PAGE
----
It's such a shame that Bluebeard's Castle is so seldom performed. Sure, the music is a little bit modern and thorny, and the libretto is somewhat on the symbolic and abstract side. Yet the combination works wonders - it's a terribly effective piece. Plus, the fact that it's unusual could be turned into a tremendous selling point - it would get attention if nothing else. I also think it would be an excellent choice for a smaller opera company. The piece only requires two singers, plus one actor. At the end, the three previous wives make a brief appearance, but since they don't speak or sing, they could be played by almost anybody. No chorus, no large crowd scenes. The entire opera takes place in the castle, in front of a series of seven doors, so the stage set could be very simple. Only minimal props and scenery or lighting are necessary to convey what's behind the doors, especially since both the libretto and the music are adequately descriptive. And it's only an hour long - ideal for afternoon matinees and for pitching to people who might be intimidated by the average 2-3 hour length of most operas.
The second half of the concert was Brahms' First Symphony. I like the piece, and the BSO played it very well. But I have to admit that it's not what I was there to hear.
kenjari: (piano)
Other Kenjari and I had a quiet, low-key, yet very enjoyable New Years Eve. First, we had an excellent dinner at The Fireplace in Brookline. It's a wonderful restaurant - nice atmosphere and terrific food.
Then we went home through a very pretty snowfall, where we watched the DVD of Puccini's Tosca that I'd gotten for Christmas. Wow is it good. Tosca is a very good opera - the music if good and the plot is just right for a late 19th century Italian opera (love! jealousy! murder! intrigue! suicide!). Raina Kabaivanska, Placido Domingo, and Sherrill Milnes sing the principal roles, and they are all amazing. Milnes is delightfully evil as Scarpia. And Placido Domingo sure can sing. And Kabaivanska is great. I wonder why I've never heard of her before, because she is wonderful. This version of Tosca is not a film of a live production. Instead, it was shot on location at the real locations referenced in the libretto. That and the good costumes make it a very visually attractive film. Even if you're not particularly into opera, I would highly recommend this film. The only thing people unfamiliar with opera might find a little off-putting is that the singers make use of the large, almost exaggerated gestures necessary for live performance at an opera house. But the singing is amazing.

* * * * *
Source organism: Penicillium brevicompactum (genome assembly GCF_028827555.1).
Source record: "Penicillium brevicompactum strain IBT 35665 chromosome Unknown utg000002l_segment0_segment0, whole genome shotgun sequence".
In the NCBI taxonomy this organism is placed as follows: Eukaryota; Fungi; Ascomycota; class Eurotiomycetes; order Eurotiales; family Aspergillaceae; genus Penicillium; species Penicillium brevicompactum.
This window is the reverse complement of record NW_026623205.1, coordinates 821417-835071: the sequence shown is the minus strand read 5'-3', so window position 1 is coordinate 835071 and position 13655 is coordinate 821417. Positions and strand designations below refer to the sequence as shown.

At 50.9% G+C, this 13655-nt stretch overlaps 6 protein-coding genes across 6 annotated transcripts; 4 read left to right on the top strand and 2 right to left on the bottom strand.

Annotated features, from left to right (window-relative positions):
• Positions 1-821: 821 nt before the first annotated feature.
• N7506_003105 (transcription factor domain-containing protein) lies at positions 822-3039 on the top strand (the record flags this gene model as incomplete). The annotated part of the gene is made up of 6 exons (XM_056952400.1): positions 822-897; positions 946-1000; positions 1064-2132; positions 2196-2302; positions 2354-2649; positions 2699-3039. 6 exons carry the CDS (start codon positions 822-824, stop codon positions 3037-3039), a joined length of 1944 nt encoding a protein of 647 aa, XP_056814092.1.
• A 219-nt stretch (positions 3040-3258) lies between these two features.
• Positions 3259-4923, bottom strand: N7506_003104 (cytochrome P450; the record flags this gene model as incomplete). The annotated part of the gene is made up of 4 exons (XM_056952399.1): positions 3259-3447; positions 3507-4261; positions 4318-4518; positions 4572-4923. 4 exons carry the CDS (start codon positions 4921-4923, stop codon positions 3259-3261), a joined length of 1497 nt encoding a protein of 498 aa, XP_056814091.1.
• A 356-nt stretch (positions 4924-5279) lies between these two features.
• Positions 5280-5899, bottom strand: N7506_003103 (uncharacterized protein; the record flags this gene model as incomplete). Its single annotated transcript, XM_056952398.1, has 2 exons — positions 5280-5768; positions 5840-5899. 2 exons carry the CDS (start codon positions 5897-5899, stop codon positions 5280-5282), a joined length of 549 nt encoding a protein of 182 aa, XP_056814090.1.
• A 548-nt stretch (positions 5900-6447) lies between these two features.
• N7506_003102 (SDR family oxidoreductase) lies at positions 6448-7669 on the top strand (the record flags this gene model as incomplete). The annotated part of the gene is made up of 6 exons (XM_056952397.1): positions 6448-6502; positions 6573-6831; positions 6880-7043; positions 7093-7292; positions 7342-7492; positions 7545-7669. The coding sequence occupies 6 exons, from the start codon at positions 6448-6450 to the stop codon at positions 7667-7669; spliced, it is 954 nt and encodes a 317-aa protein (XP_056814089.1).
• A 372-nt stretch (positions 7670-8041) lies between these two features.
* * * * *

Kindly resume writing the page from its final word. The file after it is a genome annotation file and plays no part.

Today we went out to see Brokeback Mountain. It's a beautiful movie, and if it doesn't get major Oscar nominations, I'm going to think that the Academy is asleep at the wheel. Heath Ledger is incredible - he doesn't even really look like himself - he looks like Ennis Del Mar. The cinematography is gorgeous, and the direction is wonderful. I have to say that one of the things I like about Brokeback Mountain is that it's not really a movie about being gay, it's a movie about a relationship between two people who love each other but can't be together. It's a love story, and a damn good one.
kenjari: (piano)
I love opera. I have since I was about three, when my sister and I somehow happened upon Leoncavallo's I Pagliacci, or at least the famous "Vesti la giuba" aria. Maybe we caught a little bit of a televised version, or it was part of some kind of opera demonstration segment on Sesame Street or Mr. Rogers? I can't remember, but I do remember that the melody made a very strong impression on me and I never forgot the music. Incidentally, it's a good thing that I was oblivious to the plot as a child, because it's utterly unsuitable for small children - the story centers around adultery and murder among the members of a commedia dell'arte troupe. Not that that would necessarily have stopped anyone from airing it alongside children's programming. A couple of years ago, I watched a "Live from the Met" broadcast of Mozart's Don Giovanni on public television. As the introduction was going on, the TV rating appeared in the corner of the screen, and the opera was rated G! I guess no one noticed that the first scene in the opera includes an attempted rape and a successful murder.
Listening to opera recordings is great, but I think it's hard to really know an opera unless you've actually seen a full production. Live performance is of course the best way to experience just about any kind of music, but with opera you also get to see the way the music combines and interacts with all the other aspects of the production: action, sets, costumes, lighting, etc. Putting all those elements together makes opera the most immersive form of art/entertainment I've ever experienced.
I prefer opera to musical theater. I think opera is better, as both entertainment and art form. Better music, better singing, better everything. Mostly, better music. With the exception of Sondheim, I really don't find the actual music from most musicals all that great. Maybe it's more that I really hate Lloyd Webber, and as the most successful musical guy around for the last thirty years, his stuff is most often heard and most often imitated. For me, the concept of opera most assuredly includes contemporary operas (Adams, Ades, Glass, etc.), so my preference has absolutely nothing to do with prioritizing old music by dead guys over current stuff by living folks.